Thread List
First Page Previous Page Page 205 / 308 Next Page Last Page
Subject#Latest
3 03.04.07
37 01.04.07
3 30.03.07
3 30.03.07
3 30.03.07
4 30.03.07
1 30.03.07
1 29.03.07
3 29.03.07
3 29.03.07
5 29.03.07
3 29.03.07
7 29.03.07
5 29.03.07
5 29.03.07
9 29.03.07
2 28.03.07
7 28.03.07
3 28.03.07
5 28.03.07
5 28.03.07
5 28.03.07
1 28.03.07
4 27.03.07
6 27.03.07
45 27.03.07
5 27.03.07
4 27.03.07
9 27.03.07
1 27.03.07
2 27.03.07
2 26.03.07
17 26.03.07
1 26.03.07
4 26.03.07
4 26.03.07
2 26.03.07
1 26.03.07
4 25.03.07
3 25.03.07
2 25.03.07
8 25.03.07
24 25.03.07
3 24.03.07
2 24.03.07
1 24.03.07
5 24.03.07
12 23.03.07
4 23.03.07
18 23.03.07
First Page Previous Page Page 205 / 308 Next Page Last Page

HR Consulting: PhD graduate

 
#1 HR Consulting: PhD graduate
27/03/2007 09:47

Andy

Hi,

I'm wondering about the possibilities of entering HR consulting. I have a Masters in HR and have just submitted a PhD in Industrial Relations. Both are from top 10 Universities.

I'm currently working on a University HR research project, looking at HR strategy in several blue chip organisations. This have involved a significant amount of time working with the case organisations.

However, I'd like to do something more practical and hence my interest in consulting. Is it viable?

Reply  Quote   
 
#2 RE: HR Consulting: PhD graduate
27/03/2007 10:48

freebie to Andy (#1)

Yup. Get firing off those CV's and grab yourself a role as an 'experienced hire'.

Don't lean too heavily on your qualifications though, you really need to prove that you can translate what you've learnt into tangible results in a live environment because that's what you will be employed to do.

If you haven't got any experience get a role in a good quality industry for a couple of years and work your socks off to build a CV which marks you out as a mover and shaker.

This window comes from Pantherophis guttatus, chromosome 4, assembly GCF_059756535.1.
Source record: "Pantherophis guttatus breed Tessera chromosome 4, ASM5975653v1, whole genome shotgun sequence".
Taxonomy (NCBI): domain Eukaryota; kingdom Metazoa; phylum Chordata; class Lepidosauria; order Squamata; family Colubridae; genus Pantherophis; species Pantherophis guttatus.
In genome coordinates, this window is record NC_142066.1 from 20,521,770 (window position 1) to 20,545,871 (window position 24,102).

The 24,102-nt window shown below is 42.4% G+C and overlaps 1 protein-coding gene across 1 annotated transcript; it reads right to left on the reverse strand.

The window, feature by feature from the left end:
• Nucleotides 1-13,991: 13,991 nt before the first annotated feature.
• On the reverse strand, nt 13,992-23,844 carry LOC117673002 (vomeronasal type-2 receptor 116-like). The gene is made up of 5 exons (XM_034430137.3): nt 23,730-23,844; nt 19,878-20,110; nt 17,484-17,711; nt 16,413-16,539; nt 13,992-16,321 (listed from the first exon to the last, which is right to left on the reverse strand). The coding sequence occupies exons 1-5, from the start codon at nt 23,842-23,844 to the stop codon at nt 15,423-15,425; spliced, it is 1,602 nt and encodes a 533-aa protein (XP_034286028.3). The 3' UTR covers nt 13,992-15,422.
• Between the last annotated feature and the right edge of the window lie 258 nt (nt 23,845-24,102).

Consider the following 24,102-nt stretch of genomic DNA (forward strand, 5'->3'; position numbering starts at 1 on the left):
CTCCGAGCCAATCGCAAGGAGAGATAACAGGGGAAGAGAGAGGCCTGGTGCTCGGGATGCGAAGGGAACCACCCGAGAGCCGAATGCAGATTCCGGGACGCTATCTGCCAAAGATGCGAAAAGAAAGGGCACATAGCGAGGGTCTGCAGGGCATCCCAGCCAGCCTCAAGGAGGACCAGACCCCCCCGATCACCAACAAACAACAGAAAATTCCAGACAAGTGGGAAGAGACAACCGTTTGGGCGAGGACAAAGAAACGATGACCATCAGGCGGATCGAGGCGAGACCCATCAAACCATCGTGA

Then re-apply.

Many Doc's, MA's and MBA's think that they'll walk into a role because they know so much, but that's unlikely as most firms will want to know that you have the skills and maturity through experience to get traction on all that knowledge.

Good luck.

www.myadviceisfree.com

Reply  Quote   
 
#3 RE: HR Consulting: PhD graduate
27/03/2007 11:00

freebie to Andy (#1)

Yup. Get firing off those CV's and grab yourself a role as an 'experienced hire'.

Don't lean too heavily on your qualifications though, you really need to prove that you can translate what you've learnt into tangible results in a live environment because that's what you will be employed to do.

If you haven't got any experience get a role in a good quality industry for a couple of years and work your socks off to build a CV which marks you out as a mover and shaker.

Then re-apply.

Many Doc's, MA's and MBA's think that they'll walk into a role because they know so much, but that's unlikely as most firms will want to know that you have the skills and maturity through experience to get traction on all that knowledge.

Good luck.

www.myadviceisfree.com

Reply  Quote   
 
#4 RE: HR Consulting: PhD graduate
27/03/2007 17:31

LondonW8 to Andy (#1)

Hi Andy,

My experience (as a manager in the HR consulting practice of a leading 'big brand') is that there is good demand for HR consulting skills.

FYI - HR consulting work usually breaks down into the 3 distinct areas: (a) transforming the HR function (b) employee performance (sales, contact centre, IT, finance) or (3) general change management. It may be useful to show you how you where your partic experiences would best fit with this in mind.

And completely second previous post: key will be showing you are thinking about how your insights might translate into actionable, measurable activities with a client. Whilst you dont have direct client experience, it will stand you in good stead if you thought through how you IMAGINE it might work.

All the best,

LondonW8

Reply  Quote   

Top of Page

ThreadID: 26817

Advertise
Your Jobs!